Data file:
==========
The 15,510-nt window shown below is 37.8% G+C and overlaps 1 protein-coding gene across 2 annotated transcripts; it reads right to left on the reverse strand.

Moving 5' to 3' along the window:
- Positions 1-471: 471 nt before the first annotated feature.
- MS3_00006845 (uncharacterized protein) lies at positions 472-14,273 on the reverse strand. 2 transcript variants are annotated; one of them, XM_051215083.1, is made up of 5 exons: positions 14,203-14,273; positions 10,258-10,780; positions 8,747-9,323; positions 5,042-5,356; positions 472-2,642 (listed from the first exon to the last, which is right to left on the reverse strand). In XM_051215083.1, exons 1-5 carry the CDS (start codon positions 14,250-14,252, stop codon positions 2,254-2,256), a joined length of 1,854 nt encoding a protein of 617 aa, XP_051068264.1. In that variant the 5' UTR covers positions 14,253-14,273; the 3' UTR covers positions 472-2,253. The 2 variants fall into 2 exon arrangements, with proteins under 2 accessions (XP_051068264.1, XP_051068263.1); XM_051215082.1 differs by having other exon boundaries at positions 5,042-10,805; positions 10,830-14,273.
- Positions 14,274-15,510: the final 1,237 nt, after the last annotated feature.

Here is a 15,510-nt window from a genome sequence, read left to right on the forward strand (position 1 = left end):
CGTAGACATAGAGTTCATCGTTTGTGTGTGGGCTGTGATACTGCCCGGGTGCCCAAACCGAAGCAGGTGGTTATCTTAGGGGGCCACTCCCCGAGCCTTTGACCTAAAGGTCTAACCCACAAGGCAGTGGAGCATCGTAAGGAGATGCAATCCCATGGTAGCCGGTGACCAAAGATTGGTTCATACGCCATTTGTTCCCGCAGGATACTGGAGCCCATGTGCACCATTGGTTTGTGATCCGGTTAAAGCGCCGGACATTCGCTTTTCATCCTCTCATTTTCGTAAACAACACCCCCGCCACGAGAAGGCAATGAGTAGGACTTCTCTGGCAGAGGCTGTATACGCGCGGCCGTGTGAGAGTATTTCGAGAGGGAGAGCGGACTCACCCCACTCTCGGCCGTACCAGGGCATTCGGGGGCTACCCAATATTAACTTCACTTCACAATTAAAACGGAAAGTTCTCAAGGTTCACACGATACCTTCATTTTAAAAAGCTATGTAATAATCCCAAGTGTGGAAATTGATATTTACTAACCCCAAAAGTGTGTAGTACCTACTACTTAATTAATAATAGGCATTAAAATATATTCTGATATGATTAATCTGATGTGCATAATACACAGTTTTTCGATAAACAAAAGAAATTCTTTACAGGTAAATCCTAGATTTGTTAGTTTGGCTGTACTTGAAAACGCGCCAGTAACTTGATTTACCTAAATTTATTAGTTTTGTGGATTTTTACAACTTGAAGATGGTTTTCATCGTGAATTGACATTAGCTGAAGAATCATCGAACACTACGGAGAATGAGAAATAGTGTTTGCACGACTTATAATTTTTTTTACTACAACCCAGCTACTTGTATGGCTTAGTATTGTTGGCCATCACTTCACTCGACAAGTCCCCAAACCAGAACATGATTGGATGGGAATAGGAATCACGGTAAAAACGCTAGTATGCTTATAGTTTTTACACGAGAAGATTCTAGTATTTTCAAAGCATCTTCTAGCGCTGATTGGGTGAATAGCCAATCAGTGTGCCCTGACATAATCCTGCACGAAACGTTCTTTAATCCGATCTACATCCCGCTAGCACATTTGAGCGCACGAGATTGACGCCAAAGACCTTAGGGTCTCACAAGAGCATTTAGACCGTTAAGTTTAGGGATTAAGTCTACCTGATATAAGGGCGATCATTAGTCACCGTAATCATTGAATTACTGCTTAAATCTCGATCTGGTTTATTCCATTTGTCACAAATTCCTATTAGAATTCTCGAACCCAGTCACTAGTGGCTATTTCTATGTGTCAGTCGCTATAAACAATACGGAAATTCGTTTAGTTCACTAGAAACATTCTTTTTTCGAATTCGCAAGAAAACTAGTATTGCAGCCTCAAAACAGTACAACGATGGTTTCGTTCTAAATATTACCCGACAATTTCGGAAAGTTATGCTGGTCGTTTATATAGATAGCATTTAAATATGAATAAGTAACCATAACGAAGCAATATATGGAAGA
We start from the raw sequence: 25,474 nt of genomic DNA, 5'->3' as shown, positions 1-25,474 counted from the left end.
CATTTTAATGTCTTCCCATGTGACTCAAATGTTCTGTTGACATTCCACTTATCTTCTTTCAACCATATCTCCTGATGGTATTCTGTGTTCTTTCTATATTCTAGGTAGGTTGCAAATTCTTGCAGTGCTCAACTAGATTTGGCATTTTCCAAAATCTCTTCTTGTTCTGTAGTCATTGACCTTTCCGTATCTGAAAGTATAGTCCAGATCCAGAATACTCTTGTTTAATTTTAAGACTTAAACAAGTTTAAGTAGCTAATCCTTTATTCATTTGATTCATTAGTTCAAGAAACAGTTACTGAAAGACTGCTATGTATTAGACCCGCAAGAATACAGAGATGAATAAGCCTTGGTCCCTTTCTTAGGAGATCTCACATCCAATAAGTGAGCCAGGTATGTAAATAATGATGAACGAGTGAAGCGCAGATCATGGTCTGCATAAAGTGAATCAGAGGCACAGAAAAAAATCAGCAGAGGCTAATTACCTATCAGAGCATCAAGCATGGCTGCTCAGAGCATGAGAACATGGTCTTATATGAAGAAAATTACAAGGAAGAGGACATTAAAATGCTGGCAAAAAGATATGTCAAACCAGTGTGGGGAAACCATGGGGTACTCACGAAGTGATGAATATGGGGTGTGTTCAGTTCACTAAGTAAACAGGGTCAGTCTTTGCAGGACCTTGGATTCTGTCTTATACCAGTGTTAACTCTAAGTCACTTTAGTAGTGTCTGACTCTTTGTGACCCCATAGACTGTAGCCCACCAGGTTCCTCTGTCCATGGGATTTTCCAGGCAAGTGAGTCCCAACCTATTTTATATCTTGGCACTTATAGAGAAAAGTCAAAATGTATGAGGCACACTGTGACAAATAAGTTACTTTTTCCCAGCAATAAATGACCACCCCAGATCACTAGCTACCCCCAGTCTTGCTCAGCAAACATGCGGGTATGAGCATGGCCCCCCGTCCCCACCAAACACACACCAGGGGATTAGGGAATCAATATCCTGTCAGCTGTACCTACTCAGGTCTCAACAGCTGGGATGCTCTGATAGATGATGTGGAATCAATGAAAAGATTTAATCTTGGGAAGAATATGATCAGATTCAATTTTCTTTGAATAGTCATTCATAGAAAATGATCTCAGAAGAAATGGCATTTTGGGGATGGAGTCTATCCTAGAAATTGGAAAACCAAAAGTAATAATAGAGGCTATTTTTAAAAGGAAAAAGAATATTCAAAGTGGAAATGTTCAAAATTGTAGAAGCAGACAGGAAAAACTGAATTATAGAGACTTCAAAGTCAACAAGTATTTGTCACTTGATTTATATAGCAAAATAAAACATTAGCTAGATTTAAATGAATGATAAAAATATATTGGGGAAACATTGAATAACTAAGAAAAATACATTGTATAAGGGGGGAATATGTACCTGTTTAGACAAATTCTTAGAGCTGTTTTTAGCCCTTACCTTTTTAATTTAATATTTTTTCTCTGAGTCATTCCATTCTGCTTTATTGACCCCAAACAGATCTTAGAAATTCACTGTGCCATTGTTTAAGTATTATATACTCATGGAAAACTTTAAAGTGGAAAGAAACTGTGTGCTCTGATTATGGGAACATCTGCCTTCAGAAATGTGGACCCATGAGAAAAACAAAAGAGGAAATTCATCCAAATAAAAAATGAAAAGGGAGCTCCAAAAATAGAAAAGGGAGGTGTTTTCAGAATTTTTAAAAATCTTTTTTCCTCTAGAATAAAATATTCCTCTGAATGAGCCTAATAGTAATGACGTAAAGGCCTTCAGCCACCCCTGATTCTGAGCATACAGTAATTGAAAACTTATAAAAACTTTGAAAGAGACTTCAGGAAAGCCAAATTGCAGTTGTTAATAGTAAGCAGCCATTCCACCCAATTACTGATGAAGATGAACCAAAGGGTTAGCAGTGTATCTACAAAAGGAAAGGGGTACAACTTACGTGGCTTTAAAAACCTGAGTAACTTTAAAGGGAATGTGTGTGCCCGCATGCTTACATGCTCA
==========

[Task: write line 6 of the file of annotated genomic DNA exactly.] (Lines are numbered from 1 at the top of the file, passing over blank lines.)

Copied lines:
Here is a 15,510-nt window from a genome sequence, read left to right on the forward strand (position 1 = left end):